President Trump on Thursday, March 1, announced that he intends to impose a 25% tariff on all steel imports and 10% on all aluminum imports.  Equity markets hated the announcement – the Dow Jones Industrial Average fell about 500 points immediately after the news.  I don’t like it, either.  Let me explain why I think these tariffs may be harmful to the economy.

Steel and Aluminum

The can is only a small percentage of the cost of a six-pack of beer, so beer (and soda) drinkers probably won’t notice much of a price increase, nor will demand suffer much.

The larger issue is with steel.  Every construction project uses steel.  The cost of President Trump’s proposed multi-trillion dollar infrastructure bill just went up.  The debt financing that will need to be raised in conjunction with the new infrastructure just got more expensive, meaning they will have to pay higher interest rates to place the debt.  The cost of autos just went up.  The cost of tractors and other farm equipment used to plant and harvest your food just went up.  Even if the steel is made in the US, its price just went up.  Everyone will pay more for stuff, especially big stuff, because steel became more expensive.  Maybe some jobs will be saved in steel plants, but others may be lost in other sectors, and there will be a cost to everyone else in the US.

Low Unemployment

At the same time, the US Unemployment Rate is 4.1%.  This is not historically low, but it is lower than it has been in many years.  Traditional Economics teaches that tariffs aren’t typically a good idea, but if a tariff is to be imposed, it should correspond with high unemployment in the target sector, not low unemployment.  The timing of this new tariff thus doesn’t make economic sense.

When Unemployment has been this low in the past, wages have tended to rise.  A Wall Street Journal article today by Greg Ip shows how the sub-4% Unemployment rate of the late 1960’s led to higher inflation into the 1970’s.  So far, wage growth has not been strong.  Could this new tariff be the tipping point?


What I am getting at is that the real danger with the new steel and aluminum tariff is that it could lead to higher inflation, which the stock and bond markets don’t want to see.  Other factors out there also could point to inflation, including the following:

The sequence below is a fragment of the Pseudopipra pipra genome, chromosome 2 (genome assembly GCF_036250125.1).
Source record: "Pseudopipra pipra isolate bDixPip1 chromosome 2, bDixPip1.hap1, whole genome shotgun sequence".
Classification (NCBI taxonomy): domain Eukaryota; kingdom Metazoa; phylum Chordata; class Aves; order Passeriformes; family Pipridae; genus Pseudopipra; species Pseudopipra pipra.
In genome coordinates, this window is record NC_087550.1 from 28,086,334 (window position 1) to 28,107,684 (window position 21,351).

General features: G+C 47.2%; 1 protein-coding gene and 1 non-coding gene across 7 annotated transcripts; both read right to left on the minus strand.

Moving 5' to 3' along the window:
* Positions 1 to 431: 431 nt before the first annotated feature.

• Higher interest rates, which spooked the markets in late January and early February.  10-Year Treasury rates moved from the low-to-mid 2%’s up to just under 3%, and are now at 2.82%.
  • The new tax law is bullish, especially for corporations.  As they grow, they will need to hire new people in the 4.1% Unemployment environment, which means wages could go up.
  • The Dollar Index fell over 10% during 2017, meaning that imported goods cost 10% more in US Dollar terms.  Treasury Secretary Mnuchin has stated his desire for a “weaker Dollar”, although he retracted his statement to some degree.  The current Administration is not unhappy with the lower Dollar Index.  One way to look at it is the 10% lower Dollar plus the 25% steel tariff means that imported steel will now cost 35% more than it did at the start of 2017.
  • Now we have this new Tariff.


Perhaps this Administration wants higher inflation.  Their actions, achieved and stated, point in that direction.  High inflation didn’t work for the Nixon Administration, and, if it transpires this way, it won’t work for the Trump Administration.  There are a lot of countervailing forces that could inhibit inflation – the economy and the workforce is much more global now than it was during Nixon, and capital allocation through financial markets are more quick to react.  President Trump himself touts stock market performance as a proxy for the popularity of his own policies, so he may change course if the markets tell him that he’s wrong.  I don’t know if we will eventually see higher inflation, at least at a level north of 2%, but I do strongly believe that tariffs hurt a lot more than they help and they can lead to higher overall inflation.


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